New data from the Curiosity rover reveals that a transient water system of deltas and lakes once dominated the landscape at Mars's Gale crater.
While previous theories about this region's history have been based on observations from afar, on-the-ground data from Curiosity is allowing researchers to directly test the hypothesis that large impact craters were capable of accumulating and storing water for substantial periods of time.
Within the crater, the rover discovered clinoforms (basin surfaces) that could not be observed from orbit. John Grotzinger et al. analyzed sediments along these clinoforms, noting that the basin surface rose with time.
Combining these observations with calculations of the crater's rim erosion suggests that aggradation (an increase in land elevation caused by the deposition of sediment) occurred.
Erosion of Gale's northern crater wall and rim generated gravel and sand that were transported southward in shallow streams. Over time, these stream deposits advanced toward the crater interior, transitioning into finer-grains downstream. These deltas marked the boundary of an ancient lake where the finest (mud-sized) sediments accumulated.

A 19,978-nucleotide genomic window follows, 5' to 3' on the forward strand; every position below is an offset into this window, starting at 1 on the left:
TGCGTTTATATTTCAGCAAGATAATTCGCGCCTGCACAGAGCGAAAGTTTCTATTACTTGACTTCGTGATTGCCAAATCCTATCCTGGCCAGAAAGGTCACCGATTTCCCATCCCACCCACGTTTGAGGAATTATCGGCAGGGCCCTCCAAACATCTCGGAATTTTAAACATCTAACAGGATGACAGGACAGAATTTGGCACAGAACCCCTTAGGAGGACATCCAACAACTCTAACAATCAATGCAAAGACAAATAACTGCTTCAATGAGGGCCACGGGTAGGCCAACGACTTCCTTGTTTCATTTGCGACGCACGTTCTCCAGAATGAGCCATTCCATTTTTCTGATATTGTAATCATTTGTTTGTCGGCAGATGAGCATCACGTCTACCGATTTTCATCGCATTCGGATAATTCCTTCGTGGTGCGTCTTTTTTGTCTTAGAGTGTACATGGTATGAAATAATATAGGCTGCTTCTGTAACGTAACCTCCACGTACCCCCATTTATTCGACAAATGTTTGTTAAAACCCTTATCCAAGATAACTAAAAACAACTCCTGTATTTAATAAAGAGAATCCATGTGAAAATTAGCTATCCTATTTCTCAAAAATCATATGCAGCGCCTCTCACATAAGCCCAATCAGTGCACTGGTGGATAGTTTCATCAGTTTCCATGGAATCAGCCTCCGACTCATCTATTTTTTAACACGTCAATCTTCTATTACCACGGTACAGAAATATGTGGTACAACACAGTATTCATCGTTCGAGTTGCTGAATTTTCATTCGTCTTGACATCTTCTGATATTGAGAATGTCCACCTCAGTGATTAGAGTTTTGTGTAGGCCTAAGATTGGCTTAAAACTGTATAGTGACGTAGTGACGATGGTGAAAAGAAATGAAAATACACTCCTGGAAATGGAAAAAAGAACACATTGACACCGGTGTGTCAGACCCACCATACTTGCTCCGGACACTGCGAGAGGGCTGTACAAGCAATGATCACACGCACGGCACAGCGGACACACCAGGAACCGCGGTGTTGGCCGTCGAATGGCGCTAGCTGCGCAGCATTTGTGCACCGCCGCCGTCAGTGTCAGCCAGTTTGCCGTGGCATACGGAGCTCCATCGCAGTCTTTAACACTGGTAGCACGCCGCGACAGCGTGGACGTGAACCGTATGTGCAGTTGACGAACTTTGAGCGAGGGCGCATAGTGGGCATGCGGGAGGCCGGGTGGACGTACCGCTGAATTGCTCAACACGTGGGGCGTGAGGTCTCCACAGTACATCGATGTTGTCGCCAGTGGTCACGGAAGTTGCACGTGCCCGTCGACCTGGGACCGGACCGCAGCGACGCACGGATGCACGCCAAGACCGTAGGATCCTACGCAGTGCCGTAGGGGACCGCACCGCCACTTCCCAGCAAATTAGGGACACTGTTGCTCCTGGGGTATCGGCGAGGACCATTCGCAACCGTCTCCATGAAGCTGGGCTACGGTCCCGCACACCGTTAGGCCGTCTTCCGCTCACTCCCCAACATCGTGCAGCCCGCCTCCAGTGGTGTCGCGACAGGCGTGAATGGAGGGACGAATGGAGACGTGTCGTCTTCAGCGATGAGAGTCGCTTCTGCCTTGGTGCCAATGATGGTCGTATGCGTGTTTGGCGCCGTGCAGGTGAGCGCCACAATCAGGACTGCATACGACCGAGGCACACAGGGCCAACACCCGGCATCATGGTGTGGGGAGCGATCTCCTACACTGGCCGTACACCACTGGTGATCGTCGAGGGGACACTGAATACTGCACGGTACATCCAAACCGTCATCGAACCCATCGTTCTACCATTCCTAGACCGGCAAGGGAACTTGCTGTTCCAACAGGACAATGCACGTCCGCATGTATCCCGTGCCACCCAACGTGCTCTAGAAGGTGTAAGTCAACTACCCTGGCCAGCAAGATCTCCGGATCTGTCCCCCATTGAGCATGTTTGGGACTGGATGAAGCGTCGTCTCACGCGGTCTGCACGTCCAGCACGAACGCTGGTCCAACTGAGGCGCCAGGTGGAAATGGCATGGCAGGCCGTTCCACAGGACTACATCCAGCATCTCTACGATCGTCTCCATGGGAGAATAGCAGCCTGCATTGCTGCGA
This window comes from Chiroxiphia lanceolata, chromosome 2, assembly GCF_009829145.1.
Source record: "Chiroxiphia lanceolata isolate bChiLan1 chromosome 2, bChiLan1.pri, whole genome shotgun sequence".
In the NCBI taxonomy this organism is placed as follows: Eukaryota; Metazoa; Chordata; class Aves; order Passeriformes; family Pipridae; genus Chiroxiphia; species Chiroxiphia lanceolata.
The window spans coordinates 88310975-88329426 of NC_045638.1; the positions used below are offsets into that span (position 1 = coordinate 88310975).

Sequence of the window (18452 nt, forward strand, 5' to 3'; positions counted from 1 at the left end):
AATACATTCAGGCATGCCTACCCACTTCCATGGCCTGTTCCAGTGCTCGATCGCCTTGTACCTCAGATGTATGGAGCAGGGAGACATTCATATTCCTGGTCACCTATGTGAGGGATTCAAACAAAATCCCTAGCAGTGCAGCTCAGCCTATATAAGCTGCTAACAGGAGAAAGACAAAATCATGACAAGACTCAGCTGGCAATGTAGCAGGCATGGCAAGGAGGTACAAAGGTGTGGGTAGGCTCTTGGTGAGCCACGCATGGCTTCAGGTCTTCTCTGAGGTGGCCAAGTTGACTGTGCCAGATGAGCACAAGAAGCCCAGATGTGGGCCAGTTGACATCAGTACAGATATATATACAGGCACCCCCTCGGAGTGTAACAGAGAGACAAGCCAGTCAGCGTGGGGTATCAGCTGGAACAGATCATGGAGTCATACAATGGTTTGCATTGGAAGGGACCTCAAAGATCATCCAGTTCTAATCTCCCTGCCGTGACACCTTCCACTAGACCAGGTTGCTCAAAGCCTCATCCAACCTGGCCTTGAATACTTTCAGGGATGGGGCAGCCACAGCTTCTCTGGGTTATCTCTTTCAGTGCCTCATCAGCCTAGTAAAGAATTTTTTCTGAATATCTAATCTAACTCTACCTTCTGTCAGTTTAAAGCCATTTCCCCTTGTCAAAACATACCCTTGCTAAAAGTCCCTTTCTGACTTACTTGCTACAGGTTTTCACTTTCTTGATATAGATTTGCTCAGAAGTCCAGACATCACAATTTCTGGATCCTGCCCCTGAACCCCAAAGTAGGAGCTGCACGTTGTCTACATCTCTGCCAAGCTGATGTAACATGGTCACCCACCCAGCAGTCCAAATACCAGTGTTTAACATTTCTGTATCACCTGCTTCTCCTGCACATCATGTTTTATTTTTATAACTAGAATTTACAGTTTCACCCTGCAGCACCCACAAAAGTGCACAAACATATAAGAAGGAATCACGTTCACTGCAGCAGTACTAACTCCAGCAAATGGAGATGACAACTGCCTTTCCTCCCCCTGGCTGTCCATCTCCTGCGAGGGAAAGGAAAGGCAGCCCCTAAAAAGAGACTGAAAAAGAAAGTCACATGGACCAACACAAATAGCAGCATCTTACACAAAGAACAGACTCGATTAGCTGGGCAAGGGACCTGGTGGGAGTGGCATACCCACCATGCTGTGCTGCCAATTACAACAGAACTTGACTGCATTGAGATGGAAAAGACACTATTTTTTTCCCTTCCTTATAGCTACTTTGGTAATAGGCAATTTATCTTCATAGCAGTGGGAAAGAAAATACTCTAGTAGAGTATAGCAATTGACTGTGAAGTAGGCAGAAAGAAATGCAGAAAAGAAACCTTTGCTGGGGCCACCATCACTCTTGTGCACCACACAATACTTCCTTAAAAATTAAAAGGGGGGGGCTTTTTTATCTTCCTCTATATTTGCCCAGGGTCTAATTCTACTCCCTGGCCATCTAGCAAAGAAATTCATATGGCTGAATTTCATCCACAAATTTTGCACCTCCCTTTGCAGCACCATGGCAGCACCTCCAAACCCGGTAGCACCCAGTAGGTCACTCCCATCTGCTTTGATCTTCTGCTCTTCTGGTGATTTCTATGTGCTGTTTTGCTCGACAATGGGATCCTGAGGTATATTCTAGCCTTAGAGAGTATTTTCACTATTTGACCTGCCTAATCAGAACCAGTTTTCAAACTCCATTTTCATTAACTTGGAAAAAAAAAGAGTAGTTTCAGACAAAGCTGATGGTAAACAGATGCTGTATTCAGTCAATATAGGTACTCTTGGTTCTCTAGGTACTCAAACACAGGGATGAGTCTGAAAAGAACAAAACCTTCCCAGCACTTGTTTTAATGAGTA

Analysis by Grotzinger and colleagues suggests that, although water presence was likely transient, ancient individual lakes in this region were stable for 100 to 10,000 years at a time—potentially long enough to support life.
The area traversed thus far by Curiosity would have taken 10,000 to 10,000,000 years to accumulate, suggesting that the transient lakes were likely sourced throughout time by a common groundwater table.
Furthermore, evidence suggests that over time, wind-driven erosion shifted deposits in the crater to create Mount Sharp. These new data provide unparalleled insights into the Red Planet's past water patterns, climate and habitability.
This paper is complemented by a Perspective by Marjorie Chan.
(Source: American Association for the Advancement of Science)